Madam Chairman, Conservative Britain is again in the forefront of a great social change.
Labour believes in turning workers against owners; we are turning workers into owners. [Clapping]
Inherited capital is no longer the privilege of the few. It's a real prospect for the majority. For the first time, most families have a substantial legacy to pass on to their children. [end p23]
We are a capital-owning democracy of people and families. We have come out of the long, dark tunnel of socialism. We are the first post-socialist society [Beginning of section checked against BBC Radio News Report 1800 25 May 1988:]
The Labour Party—in its desperation—tries to brand this the greedy society.
Can't they see that self-reliance is the first step towards helping others? That men and women are striving for more independence, accepting more responsibility, hoping to give their children a better chance in life? [End of section checked against BBC Radio News Report 1800 25 May 1988.] [end p24]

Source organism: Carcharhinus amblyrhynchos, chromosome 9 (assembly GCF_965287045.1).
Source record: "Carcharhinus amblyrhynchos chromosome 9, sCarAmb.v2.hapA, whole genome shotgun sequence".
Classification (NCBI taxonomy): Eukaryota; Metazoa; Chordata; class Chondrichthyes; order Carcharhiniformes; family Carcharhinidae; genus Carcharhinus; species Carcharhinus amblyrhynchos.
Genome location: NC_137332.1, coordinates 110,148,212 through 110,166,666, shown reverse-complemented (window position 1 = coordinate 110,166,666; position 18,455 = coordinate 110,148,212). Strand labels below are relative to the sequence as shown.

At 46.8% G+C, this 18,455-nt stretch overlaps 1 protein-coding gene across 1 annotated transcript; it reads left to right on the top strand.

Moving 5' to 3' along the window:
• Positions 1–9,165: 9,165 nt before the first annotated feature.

If Labour had a better understanding of British history—and human nature—they might recall the words of John Wesley who founded Methodism 250 years ago:
“Gain all you can, save all you can, give all you can” .
Madam Chairman, those words remain true today. And the British people remain true to them.
Look at donations to charities. People now give twice as much—on top of inflation—as they did in 1979. [end p25]
Look at the 2,500 charitable schemes already set up under the payroll giving scheme this Government introduced.
Look at appeals like band aid, live aid, Childline, and next week's telethon.
Madam Chairman, as the British people become better off, so they share the fruits of their work with others. Their generosity is greater than ever. And there's something about a pound given voluntarily that is much better than a pound given through the state. [Clapping] [end p26]